The Kochs' politics (and money)

Last Saturday The New York Times ran a piece about the history of the Wichita, Kan., family that bankrolls many ventures in conservative politics: Quixotic ’80 Campaign Gave Birth to Kochs’ Powerful Network.

The political history of the Koch brothers -- David and Charles -- is also the history of money in politics, which culminated in the Supreme Court's 2010 Citizens United ruling. That ruling lifted restrictions on contributions to independent political groups and turned on the water hydrant of special interest money into political campaigns from the presidential level to a North Carolina school board.

The Times story points out the Kochs entry into politics coincided with the first turn of the campaign money spigot: a Supreme Court decision in in 1976, Buckley v. Valeo, that opened loopholes in a campaign finance law that had placed tight controls on what candidates, parties, and private individuals could spend on campaigns.

Now today Huffington Post is reporting that a 2012 documentary "Koch Brothers Exposed" has been updated and will be re-released this week. According to the Huff Post:

The billionaire Koch brothers have spent hundreds of millions of dollars because they don't want the government messing with Americans' lives or businesses. But a film coming out this week aims to show that … the Kochs' activism, generally advanced under the cloak of libertarianism, harms real people even as it boosts the bottom line of Koch Industries.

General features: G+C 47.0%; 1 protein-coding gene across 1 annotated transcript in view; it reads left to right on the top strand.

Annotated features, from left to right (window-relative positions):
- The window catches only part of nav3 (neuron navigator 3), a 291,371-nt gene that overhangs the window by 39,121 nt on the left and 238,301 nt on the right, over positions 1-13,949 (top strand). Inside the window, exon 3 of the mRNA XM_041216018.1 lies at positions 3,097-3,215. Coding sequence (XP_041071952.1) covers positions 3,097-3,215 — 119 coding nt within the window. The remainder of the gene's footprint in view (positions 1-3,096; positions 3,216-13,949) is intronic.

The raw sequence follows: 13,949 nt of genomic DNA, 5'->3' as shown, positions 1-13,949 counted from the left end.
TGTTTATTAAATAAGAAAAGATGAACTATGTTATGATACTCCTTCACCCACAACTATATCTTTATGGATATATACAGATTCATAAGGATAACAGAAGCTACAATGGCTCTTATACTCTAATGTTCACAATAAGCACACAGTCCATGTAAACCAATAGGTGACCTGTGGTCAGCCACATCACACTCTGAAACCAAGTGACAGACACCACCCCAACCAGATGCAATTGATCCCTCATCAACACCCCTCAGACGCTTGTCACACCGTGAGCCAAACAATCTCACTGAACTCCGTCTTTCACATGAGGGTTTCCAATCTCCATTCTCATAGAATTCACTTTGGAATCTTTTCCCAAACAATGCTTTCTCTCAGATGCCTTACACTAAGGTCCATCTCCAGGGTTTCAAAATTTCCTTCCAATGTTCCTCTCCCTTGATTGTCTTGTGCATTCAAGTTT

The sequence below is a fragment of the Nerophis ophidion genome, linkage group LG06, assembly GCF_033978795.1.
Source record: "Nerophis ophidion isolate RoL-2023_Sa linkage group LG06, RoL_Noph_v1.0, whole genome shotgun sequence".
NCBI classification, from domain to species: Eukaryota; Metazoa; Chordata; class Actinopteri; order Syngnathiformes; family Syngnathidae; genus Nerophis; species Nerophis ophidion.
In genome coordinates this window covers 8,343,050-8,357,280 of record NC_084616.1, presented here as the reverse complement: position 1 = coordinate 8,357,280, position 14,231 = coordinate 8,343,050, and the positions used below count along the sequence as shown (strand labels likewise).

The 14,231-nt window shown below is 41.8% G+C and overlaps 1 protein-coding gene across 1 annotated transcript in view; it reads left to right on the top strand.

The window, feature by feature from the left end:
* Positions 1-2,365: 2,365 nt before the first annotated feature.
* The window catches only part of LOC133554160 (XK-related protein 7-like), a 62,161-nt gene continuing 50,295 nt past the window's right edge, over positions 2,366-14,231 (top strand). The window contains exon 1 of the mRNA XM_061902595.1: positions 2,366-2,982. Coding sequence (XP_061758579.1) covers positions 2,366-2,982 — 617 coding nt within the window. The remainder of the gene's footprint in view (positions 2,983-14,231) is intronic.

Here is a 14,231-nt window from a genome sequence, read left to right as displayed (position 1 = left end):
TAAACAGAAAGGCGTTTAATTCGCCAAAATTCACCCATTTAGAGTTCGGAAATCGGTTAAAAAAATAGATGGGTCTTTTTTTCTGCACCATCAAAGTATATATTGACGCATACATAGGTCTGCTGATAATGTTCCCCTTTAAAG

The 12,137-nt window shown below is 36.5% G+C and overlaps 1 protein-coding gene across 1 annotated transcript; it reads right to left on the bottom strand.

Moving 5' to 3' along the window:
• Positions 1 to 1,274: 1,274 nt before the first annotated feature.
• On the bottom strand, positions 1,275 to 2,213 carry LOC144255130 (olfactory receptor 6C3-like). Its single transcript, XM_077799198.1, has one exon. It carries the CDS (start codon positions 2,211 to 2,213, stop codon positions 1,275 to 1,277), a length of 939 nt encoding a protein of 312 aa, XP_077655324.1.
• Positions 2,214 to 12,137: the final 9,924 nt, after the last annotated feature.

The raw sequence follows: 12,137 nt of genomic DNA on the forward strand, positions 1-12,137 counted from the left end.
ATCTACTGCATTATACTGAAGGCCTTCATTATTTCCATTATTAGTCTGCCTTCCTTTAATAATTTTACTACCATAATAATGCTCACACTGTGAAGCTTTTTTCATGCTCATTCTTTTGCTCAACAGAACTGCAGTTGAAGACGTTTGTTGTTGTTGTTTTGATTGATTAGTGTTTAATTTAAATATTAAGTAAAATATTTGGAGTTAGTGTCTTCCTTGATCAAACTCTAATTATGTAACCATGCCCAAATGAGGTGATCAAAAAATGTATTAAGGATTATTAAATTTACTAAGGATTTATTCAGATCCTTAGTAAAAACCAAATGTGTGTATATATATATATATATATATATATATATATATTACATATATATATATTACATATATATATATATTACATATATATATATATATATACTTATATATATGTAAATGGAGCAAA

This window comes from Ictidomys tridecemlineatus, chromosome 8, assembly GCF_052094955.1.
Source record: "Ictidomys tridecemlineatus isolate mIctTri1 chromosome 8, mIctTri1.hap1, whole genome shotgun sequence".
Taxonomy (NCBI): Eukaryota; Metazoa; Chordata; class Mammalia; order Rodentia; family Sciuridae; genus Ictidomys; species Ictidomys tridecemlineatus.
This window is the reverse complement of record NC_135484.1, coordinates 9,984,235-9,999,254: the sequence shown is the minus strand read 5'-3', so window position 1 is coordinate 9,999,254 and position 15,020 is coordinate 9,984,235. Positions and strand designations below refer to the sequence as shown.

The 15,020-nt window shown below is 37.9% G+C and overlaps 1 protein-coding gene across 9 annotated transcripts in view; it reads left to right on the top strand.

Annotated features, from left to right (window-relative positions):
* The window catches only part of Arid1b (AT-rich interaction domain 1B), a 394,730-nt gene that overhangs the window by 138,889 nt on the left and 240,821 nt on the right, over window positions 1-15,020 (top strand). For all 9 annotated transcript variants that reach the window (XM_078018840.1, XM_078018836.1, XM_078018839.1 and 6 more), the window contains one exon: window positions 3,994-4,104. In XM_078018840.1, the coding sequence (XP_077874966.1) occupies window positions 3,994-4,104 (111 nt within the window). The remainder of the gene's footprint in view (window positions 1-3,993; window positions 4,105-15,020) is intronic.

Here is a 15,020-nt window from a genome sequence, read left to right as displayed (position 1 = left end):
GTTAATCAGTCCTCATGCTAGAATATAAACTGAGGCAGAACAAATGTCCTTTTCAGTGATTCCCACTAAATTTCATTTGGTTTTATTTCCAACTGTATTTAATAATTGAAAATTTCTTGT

For example: Supporting candidates who favor the he Keystone XL pipeline even as Koch Industries is a major oil industry player, or supporting campaigns to defang the Environmental Protection Agency as Koch-owned enterprises battle EPA regulations and face massive fines for polluting.

The Times article reports that the only time a Koch ran for elected office was David Koch’s 1980 bid for the vice presidency with the Libertarian Party (for which he donated $2.1 million or more than half the campaign budget). After that, they focused on a different avenue:

The most effective response was not political action, Mr. [Charles] Koch argued, but investment in pro-capitalist research and educational programs.

“The development of a well-financed cadre of sound proponents of the free enterprise philosophy is the most critical need facing us today.”

And they have done that with a vengeance. The Huff Post piece reports, “The Kochs' Americans for Prosperity alone is expected to spend at least $125 million in the 2014 campaigns.” The Time piece says:

They have also worked to fulfill Charles Koch’s vision for a “well financed cadre” of free market proponents, funding think tanks and pro-free market research, endowing professorships, and providing money for internships and scholarships. Between 2007 and 2012, according to one analysis, Koch family foundations contributed $30.5 million to 221 colleges and universities.

That puts the Koch brothers $1 million gift to the Catholic University of America for a new business schools into a new light doesn’t it? For more on the CUA gift, see:


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